Review: Kanye West's 'The Life of Pablo'

Wednesday, February 17th, 2016 at 7:43 PM
Review: Kanye West's 'The Life of Pablo' by Britton Rozzelle

Despite several days of delays, numerous track changes, mysterious shows at Madison Square Garden, confusing tweets and terrible PR, Kanye West’s “The Life of Pablo,” is finally out and available to stream exclusively on Tidal.

“TLOP” is an incredibly consistent, dense album, not only from a production standpoint, but from the lyrics as well. Each song flows almost perfectly into another, all the way until the positively mesmerizing bass of “Fade,” the album’s closing track.

The album’s opener, “Ultralight Beam,” is quite possibly one of Kanye’s strongest introductions across his entire discography. It sets the mood, the themes of the album, and starts us off in a much more personal and intimate way than “Yeezus,” for example. That trend sticks for the remainder of the album, as where “Yeezus” felt very angry, arrogant and chaotic at times, “The Life of Pablo” is a more positive and personalized album. Yes, Kanye reminds us how great he thinks he is, but it wouldn’t really be a Yeezy album without that, would it?

“Father Stretch My Hands Pt. 1” and “Pt.2” flow seamlessly together, first continuing the gospel-inspired nature of “Ultralight Beam,” and second delving deep into the hip-hop roots West is known for. We are consistently reminded of Kanye’s ability to weave classic samples with modern beats throughout the album, most notably on “Famous,” one of the strongest tracks on the album, which samples Sister Nancy’s “Bam Bam” to great effect and features fellow Tidalowner Rihanna.

In “Feedback,” Kanye compares himself to a “ghetto Oprah,” and it seems like one of the only songs that doesn’t fit on the album. Sonically, it would have fit better on “Yeezus,” but lyrically it falls into “College Dropout” era-Kanye.

“Low Lights” and “Highlights” are a particular strong point for the album, and where it really finds its stride, with “Low Lights,” serving as both an intermission, and a strong transition to “Highlights,” which joins a strong orchestral backing to Kanye rapping about his family and friends (which happens a lot from this point on in the album. Daughter North West is mentioned in at least four tracks).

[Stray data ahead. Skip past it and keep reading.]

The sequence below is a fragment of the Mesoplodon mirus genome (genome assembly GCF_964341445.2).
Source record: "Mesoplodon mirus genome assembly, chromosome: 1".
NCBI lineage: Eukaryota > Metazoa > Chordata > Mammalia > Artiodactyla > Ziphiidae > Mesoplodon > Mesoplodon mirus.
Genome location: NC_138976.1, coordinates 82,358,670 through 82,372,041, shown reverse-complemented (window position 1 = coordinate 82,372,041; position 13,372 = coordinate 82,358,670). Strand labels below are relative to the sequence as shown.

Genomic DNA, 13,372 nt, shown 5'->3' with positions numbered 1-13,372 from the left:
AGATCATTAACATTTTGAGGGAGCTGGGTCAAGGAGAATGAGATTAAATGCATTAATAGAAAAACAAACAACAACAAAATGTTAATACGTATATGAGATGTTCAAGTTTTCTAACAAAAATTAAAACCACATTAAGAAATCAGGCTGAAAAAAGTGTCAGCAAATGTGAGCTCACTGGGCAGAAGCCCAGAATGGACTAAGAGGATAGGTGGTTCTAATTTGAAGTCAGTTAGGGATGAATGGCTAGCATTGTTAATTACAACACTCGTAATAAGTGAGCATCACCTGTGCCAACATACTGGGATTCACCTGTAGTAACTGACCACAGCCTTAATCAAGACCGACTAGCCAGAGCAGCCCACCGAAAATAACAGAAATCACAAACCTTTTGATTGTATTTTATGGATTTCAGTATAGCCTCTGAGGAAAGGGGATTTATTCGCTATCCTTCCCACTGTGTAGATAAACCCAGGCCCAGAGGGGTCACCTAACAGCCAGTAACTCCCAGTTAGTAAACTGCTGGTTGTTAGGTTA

“Freestyle 4” and “I Love Kanye” provide a short buffer between my personal favorite series of songs and “Highlights,” where Kanye takes approximately three minutes to go off about not only his past, taking obvious queues from Kendrick Lamar’s “To Pimp a Butterfly,” but how he’s in on the joke, as far as his ego goes.

“Waves,” a track that was apparently almost cut from the album, fits strongly in this tracklisting, and calls back to “808s and Heartbreaks,” while embracing the modern music industry, and confirming the positive-energy West has stated surrounds this album. On “FML,” Kanye reveals some more of his actual human feelings while collaborating with The Weekend, making excellent use of his vocals to send the message home. “Real Friends” is another standout track, explaining his family woes and how he got to where he is today, adding to the comparisons to “Pimp a Butterfly.”

“Wolves” serves listeners a dark and rhythmic track featuring the vocals of Frank Ocean, who evidently resurfaced to fill in this spot on the song. “30 Hours” and “No More Parties In LA,” are two of, if not the strongest songs on the whole album, the former being an emotional ride through the life of Kanye, partially produced by Drake. “No More Parties” features Kendrick Lamar and from start to finish is a fun listen, with old school beats and R&B samples mixing under Lamar and West’s tightly woven verses. “Facts” gets Kanye back into the more aggressive style that he found with “Yeezus,” but only until we flow into “Fade,” an incredibly well-produced track that I can picture being a hit in clubs until the end of time.

“The Life of Pablo” is, as it stands, one of Kanye’s strongest albums, and is a good listen regardless of how you feel about him as a person or his theatrics. This being said, it’s unfortunately only available on Tidal, as West has stated it will stay on the streaming service and not go on sale.

Britton Rozzelle is The Arts Editor for The Spectator and he can be reached at

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